Did you know that Eberhard Faber was the first company to put erasers on the back of pencils?
If the eraser on the back of your pencil isn’t sufficient or if you have the habit of fiddling with them until they break off like I do, there are an endless number of options to replace them.
This is one option, although it doesn’t always work out as planned.
Before rubber erasers, tablets of rubber or wax were used to erase lead or charcoal marks from paper. Bits of rough stone such as sandstone or pumice were used to remove small errors from parchment or papyrus documents written in ink. – per Wiki
Most people are familiar with the Pink Pearl eraser by its shape, texture, color and smell. Its distinctive sent comes from the addition of pumice, volcanic ash from Italy. The pumice also allows the eraser to easily remove pencil markings while maintaining a soft texture.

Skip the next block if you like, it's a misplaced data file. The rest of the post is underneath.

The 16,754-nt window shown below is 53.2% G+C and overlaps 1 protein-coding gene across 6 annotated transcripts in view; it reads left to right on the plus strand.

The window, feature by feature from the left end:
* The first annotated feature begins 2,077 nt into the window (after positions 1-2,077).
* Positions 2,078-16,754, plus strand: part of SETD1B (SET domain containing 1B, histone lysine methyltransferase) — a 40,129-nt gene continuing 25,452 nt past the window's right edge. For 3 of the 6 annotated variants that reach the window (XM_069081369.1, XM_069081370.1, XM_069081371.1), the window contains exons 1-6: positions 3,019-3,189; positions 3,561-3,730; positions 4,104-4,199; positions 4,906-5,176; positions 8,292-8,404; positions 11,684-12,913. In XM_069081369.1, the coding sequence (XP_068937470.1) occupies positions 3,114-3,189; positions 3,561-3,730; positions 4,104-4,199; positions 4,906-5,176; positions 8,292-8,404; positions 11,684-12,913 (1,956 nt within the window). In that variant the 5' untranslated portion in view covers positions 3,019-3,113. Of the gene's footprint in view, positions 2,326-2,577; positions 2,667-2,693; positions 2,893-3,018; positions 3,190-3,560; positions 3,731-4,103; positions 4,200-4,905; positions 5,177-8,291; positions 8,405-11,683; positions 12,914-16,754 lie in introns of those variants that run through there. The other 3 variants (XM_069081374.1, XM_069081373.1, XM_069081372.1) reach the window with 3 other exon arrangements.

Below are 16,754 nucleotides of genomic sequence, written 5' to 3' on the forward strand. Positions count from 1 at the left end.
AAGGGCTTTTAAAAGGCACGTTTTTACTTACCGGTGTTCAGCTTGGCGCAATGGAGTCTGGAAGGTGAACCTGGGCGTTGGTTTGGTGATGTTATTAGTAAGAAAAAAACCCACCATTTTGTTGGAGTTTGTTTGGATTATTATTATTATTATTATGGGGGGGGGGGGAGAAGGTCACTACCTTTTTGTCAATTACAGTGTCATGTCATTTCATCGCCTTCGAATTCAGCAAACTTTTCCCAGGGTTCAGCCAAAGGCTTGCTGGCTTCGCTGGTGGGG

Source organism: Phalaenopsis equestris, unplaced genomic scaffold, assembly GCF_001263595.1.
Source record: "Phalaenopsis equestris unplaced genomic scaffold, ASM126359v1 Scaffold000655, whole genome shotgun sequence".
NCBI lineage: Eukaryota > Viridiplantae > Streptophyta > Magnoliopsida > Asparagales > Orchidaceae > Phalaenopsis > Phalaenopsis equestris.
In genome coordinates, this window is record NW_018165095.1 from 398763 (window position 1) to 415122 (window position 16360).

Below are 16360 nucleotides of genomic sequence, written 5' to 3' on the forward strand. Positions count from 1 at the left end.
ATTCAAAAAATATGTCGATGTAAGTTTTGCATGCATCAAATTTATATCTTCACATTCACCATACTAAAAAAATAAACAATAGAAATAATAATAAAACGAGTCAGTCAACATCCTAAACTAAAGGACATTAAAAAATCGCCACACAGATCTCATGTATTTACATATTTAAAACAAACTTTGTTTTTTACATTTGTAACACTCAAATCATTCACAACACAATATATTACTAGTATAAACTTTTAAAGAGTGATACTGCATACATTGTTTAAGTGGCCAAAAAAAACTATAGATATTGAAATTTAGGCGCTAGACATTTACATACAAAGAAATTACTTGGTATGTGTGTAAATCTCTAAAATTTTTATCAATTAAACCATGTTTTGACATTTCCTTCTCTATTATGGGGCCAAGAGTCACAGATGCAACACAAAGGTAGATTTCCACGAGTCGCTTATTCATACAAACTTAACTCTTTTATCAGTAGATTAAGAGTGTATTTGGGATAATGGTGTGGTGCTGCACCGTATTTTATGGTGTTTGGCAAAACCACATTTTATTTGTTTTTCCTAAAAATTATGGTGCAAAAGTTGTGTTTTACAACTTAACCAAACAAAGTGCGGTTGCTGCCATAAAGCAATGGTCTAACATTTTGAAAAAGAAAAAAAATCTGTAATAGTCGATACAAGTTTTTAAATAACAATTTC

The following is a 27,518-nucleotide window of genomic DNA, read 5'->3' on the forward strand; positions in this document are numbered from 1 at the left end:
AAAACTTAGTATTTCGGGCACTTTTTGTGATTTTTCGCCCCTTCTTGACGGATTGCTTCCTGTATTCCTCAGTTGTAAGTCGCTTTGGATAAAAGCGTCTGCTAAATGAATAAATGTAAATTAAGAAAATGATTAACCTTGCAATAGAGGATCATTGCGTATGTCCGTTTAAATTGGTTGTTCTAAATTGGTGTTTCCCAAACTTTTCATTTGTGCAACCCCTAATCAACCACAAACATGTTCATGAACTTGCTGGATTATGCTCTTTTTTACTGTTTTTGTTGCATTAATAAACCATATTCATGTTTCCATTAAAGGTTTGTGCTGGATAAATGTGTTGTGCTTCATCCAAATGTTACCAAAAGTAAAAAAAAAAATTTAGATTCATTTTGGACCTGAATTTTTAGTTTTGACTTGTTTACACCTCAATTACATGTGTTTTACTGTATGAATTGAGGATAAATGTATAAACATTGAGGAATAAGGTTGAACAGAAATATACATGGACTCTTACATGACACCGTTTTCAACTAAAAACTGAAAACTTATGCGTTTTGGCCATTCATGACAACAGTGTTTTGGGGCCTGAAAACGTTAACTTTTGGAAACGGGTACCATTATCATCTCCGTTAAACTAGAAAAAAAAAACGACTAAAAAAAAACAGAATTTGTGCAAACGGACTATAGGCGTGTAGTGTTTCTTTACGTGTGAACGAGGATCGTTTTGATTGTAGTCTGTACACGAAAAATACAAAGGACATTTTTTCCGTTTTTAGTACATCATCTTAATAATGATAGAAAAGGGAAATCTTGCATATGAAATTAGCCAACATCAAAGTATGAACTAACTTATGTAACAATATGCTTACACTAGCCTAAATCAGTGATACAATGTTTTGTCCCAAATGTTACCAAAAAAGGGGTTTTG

The stylized word “Artgum” was first used in 1903 and trademarked in the USA in 1907. These erasers are very soft yet and crumble as they are used. Art Gum erasers are especially suited for cleaning large areas.
Kneaded erasers are a common artist tool as they can be pulled into a point for erasing small areas. They can also be used in a “blotting” manner to lighten lines or shading without completely erasing them.